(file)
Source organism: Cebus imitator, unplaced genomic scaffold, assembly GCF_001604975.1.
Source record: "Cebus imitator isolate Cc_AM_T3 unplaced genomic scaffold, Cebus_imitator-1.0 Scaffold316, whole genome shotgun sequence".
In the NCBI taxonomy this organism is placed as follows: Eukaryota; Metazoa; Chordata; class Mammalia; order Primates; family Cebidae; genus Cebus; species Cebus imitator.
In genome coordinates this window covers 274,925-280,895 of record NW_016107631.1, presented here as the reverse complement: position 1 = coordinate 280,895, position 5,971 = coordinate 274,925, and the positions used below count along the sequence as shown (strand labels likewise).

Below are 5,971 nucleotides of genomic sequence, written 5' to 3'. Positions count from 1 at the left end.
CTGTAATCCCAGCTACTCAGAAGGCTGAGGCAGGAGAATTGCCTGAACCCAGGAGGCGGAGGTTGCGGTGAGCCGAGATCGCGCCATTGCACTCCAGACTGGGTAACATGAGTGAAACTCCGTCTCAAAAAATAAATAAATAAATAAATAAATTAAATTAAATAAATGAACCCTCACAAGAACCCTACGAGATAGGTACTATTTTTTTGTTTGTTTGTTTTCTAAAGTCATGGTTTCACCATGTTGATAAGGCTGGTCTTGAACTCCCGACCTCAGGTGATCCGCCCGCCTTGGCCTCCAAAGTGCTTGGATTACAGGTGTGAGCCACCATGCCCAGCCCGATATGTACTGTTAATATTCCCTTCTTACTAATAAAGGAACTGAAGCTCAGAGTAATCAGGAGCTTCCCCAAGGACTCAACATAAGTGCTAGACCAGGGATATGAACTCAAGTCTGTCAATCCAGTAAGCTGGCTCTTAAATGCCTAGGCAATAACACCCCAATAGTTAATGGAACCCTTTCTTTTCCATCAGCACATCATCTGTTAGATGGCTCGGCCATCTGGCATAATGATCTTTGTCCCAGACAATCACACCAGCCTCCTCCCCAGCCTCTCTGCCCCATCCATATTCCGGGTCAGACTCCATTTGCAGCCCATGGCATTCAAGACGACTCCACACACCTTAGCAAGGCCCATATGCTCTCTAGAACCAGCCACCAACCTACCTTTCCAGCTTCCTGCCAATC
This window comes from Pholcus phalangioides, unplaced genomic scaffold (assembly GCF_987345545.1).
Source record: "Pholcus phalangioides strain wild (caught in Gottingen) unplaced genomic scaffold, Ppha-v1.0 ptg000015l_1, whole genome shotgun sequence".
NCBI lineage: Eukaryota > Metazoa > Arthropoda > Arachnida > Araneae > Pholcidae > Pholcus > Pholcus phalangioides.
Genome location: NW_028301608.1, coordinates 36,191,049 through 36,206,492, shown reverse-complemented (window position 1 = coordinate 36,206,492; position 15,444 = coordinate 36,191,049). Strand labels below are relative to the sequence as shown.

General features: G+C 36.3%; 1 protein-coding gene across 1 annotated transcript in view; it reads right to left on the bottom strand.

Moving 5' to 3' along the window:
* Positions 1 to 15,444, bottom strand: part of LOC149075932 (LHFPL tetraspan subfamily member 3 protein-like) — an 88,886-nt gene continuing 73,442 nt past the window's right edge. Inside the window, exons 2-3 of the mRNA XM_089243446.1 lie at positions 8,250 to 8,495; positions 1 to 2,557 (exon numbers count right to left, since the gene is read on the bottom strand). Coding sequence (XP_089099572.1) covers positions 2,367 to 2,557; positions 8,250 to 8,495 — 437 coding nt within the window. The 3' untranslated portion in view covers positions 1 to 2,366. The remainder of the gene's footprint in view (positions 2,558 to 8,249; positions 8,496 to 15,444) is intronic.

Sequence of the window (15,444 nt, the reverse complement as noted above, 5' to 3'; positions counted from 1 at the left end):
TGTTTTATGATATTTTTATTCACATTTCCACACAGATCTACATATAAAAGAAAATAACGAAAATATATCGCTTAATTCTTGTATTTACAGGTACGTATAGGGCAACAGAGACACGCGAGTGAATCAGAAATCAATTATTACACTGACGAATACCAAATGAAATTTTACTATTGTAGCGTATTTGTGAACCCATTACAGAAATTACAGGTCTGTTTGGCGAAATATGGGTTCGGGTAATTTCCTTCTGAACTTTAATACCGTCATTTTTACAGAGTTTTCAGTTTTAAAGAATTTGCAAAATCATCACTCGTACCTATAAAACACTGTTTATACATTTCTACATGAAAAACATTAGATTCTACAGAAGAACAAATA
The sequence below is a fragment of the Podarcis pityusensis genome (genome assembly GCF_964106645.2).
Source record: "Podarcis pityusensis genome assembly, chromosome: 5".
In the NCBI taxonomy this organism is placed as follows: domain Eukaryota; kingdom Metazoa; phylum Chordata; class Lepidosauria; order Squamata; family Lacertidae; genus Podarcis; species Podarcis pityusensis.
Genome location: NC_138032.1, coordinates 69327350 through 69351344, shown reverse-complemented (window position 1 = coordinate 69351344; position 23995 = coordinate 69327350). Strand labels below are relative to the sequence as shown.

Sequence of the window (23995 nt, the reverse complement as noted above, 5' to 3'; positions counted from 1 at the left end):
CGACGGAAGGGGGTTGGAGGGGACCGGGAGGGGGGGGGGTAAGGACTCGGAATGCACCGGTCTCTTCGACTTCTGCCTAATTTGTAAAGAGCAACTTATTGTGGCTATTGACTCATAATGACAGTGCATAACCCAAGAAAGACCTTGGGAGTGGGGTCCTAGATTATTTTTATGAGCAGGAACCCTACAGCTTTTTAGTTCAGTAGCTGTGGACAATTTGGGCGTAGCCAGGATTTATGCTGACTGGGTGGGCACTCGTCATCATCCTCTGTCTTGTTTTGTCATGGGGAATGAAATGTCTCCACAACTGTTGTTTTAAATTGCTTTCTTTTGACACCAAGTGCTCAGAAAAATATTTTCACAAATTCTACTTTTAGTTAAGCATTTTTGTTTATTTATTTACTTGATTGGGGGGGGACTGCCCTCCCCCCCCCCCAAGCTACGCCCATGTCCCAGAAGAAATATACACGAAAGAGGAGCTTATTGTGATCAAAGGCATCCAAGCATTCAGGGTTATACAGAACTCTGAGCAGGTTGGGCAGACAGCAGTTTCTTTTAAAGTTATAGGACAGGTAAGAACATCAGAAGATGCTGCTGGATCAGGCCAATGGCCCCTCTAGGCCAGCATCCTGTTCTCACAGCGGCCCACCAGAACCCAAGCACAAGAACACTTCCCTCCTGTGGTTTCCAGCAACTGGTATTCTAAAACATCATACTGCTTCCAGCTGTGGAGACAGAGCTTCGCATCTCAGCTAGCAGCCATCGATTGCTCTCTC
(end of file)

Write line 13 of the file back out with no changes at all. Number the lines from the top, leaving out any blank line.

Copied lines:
* Positions 1 to 15,444, bottom strand: part of LOC149075932 (LHFPL tetraspan subfamily member 3 protein-like) — an 88,886-nt gene continuing 73,442 nt past the window's right edge. Inside the window, exons 2-3 of the mRNA XM_089243446.1 lie at positions 8,250 to 8,495; positions 1 to 2,557 (exon numbers count right to left, since the gene is read on the bottom strand). Coding sequence (XP_089099572.1) covers positions 2,367 to 2,557; positions 8,250 to 8,495 — 437 coding nt within the window. The 3' untranslated portion in view covers positions 1 to 2,366. The remainder of the gene's footprint in view (positions 2,558 to 8,249; positions 8,496 to 15,444) is intronic.